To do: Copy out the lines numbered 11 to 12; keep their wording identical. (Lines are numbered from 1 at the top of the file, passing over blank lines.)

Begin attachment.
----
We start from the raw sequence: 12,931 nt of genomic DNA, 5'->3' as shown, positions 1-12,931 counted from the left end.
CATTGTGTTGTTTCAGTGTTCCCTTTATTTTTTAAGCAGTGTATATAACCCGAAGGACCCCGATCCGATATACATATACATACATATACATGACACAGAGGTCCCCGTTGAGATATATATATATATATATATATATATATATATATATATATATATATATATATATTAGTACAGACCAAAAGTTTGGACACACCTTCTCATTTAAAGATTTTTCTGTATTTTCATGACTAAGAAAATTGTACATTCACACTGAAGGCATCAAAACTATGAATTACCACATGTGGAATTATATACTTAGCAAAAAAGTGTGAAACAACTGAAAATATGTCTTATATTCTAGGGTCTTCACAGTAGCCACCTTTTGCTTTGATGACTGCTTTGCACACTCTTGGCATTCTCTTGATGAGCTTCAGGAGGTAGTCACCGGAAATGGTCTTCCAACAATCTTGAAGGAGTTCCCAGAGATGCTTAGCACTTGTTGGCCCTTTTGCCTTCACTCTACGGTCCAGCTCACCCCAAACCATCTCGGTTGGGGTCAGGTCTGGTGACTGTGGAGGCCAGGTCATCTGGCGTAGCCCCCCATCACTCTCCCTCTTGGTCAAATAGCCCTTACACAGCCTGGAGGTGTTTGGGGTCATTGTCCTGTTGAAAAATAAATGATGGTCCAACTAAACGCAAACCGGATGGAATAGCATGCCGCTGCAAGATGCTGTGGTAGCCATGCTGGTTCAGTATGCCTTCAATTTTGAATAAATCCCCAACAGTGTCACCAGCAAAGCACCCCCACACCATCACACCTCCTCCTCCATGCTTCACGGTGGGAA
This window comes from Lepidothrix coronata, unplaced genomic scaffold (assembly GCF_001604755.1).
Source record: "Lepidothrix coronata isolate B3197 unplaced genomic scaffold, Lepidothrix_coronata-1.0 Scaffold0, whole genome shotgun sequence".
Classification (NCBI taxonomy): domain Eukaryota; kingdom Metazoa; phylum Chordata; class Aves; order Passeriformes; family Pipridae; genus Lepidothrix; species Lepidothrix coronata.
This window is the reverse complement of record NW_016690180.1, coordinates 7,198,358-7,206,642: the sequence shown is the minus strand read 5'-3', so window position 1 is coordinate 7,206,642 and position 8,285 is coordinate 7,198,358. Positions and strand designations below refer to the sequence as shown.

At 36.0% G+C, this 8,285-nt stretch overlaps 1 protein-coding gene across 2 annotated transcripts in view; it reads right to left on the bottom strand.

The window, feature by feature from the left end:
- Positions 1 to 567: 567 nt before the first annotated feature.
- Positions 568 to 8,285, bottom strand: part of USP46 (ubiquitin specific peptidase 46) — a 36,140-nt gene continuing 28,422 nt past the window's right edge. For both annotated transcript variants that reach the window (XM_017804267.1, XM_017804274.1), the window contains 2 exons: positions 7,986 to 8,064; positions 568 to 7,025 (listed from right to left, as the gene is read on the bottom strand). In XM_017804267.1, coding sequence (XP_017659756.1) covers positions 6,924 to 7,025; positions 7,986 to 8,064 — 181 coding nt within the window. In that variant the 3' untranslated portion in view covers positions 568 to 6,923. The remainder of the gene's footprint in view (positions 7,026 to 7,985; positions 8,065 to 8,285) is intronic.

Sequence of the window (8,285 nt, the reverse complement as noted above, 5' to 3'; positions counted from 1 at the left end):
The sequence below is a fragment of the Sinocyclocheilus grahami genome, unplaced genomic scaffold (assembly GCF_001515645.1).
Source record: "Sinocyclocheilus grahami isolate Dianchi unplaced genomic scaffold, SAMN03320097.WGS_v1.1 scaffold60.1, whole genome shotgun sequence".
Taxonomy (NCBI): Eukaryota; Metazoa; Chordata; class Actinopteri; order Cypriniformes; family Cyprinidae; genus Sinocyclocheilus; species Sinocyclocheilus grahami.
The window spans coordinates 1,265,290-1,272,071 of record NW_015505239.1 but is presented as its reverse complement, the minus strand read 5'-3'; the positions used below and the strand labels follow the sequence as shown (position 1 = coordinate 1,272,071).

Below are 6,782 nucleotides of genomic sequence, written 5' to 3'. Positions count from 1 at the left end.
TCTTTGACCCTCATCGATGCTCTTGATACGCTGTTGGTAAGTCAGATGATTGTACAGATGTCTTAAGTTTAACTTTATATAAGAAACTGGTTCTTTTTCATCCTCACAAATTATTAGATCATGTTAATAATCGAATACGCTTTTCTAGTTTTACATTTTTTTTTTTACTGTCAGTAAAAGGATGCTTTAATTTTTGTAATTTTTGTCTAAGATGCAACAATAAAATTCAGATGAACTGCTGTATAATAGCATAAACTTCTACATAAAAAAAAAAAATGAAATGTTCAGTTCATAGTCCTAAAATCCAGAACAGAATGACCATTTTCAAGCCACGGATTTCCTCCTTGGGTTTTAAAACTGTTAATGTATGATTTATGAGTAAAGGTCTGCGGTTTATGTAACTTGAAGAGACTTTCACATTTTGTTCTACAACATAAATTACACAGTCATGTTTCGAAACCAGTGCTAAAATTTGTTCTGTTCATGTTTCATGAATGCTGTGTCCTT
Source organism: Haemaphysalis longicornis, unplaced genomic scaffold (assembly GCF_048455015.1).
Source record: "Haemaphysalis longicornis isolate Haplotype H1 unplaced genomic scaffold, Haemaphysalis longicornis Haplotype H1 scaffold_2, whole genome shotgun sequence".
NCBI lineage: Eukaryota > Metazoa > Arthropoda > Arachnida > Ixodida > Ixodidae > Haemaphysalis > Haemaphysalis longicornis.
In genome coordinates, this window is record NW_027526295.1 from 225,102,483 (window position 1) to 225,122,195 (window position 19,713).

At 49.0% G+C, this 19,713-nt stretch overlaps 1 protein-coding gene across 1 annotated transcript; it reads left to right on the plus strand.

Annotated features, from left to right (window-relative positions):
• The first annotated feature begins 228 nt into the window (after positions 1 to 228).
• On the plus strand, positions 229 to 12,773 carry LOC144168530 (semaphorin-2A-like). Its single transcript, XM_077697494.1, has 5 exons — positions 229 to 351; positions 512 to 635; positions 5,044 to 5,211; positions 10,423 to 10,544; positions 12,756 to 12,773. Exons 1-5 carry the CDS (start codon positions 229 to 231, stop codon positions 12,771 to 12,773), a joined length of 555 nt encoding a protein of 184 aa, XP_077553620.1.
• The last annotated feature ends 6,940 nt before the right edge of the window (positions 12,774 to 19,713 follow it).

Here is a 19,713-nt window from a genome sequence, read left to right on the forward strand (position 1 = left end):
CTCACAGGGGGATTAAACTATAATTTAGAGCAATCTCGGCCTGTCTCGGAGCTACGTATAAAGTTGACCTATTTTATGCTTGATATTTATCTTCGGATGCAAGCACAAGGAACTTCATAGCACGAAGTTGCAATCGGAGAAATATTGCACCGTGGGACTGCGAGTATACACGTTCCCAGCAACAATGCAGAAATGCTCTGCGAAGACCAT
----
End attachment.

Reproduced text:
Sequence of the window (8,285 nt, the reverse complement as noted above, 5' to 3'; positions counted from 1 at the left end):
The sequence below is a fragment of the Sinocyclocheilus grahami genome, unplaced genomic scaffold (assembly GCF_001515645.1).